- Have a clear vision for what it wants to achieve in the future, the most sustainable strategy to get there, and the ideal investment within which to achieve this.
- Build up a competitive ecosystem. Finding gaps in your supply and production chain, assessing weaknesses and potential dangers to workflow can all be addressed by the optimum use of Cloud Continuum, once you know how best to make it work for you.
- Set baselines for a range of activities across your organization. From skills and expertise to potential for up-skilling and more. Charting out a growth trajectory for your company is a great first step.
With these baselines in place, you can harness the strengths of the Cloud Continuum to realize your full business potential. With clear priorities in place, the many technologies of the continuum work in tandem to help you achieve it.
Develop a Technology-first Work Culture
Migration is just the first step to building a continuum. To build it into a sustainable cloud operation you need to ensure that you have a technology-driven team. The mindset has to change from the top down, percolating across the hierarchy. The aim is to ensure that a technology-first approach is in-built into the working culture of your organization. This approach helps with bringing in non-technology-based segments of your business into the fold.
Focus on Delivering Exceptional Experiences
As a business that wants to make the most of the continuum, focusing on creating exceptional experiences is key. Being able to reimagine work processes and output, and ensuring accessibility of the powers of the cloud to employees will help with creating competitive experiences. When work processes are data-based it eliminates tedious and repetitive tasks freeing up employees to innovate.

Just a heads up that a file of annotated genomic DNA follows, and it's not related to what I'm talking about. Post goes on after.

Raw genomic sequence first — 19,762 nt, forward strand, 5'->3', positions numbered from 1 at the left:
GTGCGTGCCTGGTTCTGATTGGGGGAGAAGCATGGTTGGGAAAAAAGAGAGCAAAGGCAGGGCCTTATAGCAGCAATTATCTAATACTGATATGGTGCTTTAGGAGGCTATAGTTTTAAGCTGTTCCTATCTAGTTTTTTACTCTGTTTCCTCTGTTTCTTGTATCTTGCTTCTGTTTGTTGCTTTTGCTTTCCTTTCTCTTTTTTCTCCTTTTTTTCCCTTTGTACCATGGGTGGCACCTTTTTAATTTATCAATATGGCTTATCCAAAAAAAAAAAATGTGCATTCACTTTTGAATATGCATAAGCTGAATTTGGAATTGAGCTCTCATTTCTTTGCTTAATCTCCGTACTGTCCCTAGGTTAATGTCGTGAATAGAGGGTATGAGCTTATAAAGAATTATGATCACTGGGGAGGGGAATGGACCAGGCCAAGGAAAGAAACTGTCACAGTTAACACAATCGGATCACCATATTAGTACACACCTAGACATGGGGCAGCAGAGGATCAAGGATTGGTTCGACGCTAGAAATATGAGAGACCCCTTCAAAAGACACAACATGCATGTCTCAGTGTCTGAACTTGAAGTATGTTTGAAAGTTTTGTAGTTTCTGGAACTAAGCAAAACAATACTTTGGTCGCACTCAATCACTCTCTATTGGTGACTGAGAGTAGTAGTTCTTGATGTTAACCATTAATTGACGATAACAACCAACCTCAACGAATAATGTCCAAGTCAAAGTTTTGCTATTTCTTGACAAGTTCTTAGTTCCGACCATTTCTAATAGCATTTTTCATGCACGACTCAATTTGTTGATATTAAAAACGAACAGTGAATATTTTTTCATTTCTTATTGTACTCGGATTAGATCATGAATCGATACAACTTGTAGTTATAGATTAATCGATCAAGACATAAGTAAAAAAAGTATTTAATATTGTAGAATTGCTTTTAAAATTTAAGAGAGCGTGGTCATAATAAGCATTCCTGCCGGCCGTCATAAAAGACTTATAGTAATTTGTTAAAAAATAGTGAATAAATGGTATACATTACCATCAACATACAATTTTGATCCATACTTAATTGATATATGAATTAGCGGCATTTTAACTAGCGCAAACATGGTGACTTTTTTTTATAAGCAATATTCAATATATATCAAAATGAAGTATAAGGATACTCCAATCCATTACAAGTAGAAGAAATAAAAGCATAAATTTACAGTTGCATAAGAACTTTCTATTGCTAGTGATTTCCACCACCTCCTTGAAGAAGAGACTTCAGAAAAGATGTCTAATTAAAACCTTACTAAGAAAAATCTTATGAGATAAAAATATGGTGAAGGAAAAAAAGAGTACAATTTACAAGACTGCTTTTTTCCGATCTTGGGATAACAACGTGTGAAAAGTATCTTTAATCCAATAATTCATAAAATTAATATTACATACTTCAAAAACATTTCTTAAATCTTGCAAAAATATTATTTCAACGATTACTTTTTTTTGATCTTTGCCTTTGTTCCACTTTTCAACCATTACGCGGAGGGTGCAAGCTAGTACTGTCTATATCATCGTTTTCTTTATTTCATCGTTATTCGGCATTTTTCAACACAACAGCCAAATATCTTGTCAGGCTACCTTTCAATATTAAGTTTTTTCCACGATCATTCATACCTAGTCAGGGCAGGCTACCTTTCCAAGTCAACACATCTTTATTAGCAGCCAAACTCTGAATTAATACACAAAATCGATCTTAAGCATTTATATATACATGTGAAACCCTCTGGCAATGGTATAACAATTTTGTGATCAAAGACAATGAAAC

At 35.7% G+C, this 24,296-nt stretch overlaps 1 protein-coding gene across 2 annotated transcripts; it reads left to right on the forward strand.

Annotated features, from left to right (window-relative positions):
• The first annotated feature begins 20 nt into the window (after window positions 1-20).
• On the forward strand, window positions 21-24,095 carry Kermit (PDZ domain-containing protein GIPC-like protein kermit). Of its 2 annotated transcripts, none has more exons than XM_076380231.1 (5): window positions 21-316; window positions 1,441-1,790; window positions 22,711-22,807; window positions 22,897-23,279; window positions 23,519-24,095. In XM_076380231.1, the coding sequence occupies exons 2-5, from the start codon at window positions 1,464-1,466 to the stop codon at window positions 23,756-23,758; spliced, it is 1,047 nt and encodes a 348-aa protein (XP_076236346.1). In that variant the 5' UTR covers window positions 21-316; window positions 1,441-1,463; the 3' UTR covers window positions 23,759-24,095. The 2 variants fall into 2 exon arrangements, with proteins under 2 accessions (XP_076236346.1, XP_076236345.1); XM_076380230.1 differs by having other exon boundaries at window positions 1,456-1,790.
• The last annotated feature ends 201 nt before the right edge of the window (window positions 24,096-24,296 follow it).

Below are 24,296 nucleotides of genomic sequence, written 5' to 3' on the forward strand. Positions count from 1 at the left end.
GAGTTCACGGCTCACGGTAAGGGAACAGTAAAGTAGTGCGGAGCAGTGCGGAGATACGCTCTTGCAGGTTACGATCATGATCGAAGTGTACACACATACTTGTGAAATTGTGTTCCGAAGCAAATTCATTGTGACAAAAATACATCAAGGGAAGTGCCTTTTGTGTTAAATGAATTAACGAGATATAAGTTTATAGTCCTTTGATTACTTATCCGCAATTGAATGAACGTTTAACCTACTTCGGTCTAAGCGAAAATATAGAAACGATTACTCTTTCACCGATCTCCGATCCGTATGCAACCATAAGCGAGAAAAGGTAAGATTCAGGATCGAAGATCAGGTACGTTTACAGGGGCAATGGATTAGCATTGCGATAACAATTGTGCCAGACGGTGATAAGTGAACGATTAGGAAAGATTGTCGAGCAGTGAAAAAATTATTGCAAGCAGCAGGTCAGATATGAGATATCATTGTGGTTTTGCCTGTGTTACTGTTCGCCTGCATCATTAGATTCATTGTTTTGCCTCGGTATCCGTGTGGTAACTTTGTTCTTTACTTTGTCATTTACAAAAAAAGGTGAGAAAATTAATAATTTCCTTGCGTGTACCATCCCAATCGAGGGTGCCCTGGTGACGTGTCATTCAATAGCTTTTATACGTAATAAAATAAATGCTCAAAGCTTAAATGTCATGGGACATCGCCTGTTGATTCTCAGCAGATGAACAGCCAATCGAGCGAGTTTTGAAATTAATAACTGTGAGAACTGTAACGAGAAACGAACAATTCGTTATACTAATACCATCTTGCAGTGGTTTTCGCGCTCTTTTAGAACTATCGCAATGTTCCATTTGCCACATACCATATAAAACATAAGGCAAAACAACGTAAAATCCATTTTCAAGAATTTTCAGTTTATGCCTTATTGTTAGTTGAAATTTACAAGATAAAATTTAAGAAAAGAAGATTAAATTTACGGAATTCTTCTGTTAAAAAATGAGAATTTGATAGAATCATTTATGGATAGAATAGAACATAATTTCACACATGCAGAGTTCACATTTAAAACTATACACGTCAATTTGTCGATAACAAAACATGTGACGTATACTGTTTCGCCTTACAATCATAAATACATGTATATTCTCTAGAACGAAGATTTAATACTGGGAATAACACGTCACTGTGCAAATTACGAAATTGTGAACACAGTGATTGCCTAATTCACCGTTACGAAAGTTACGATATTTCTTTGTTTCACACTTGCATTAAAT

Combine Continuum Goals with Business Strategies
Top management must merge their continuum goals with business strategies to work their way towards success. The management must have company objectives in place, assess and draw up how much risk the company is willing to take. Additionally, fostering a culture of adapting to change can be key to unlocking success with Cloud Continuum. There are several challenges to setting such goals, both at the business strategy and continuum goals levels. These challenges may be related to prevailing mindset, the current intersection of business with technology, evaluation methods, etc. Any call to action must come from the top management. Every employee must be well versed and aware of all the Cloud capabilities that are at his disposal. Bringing diverse viewpoints to the table is important.
Maintain a Strong Cyber Security and Compliance Module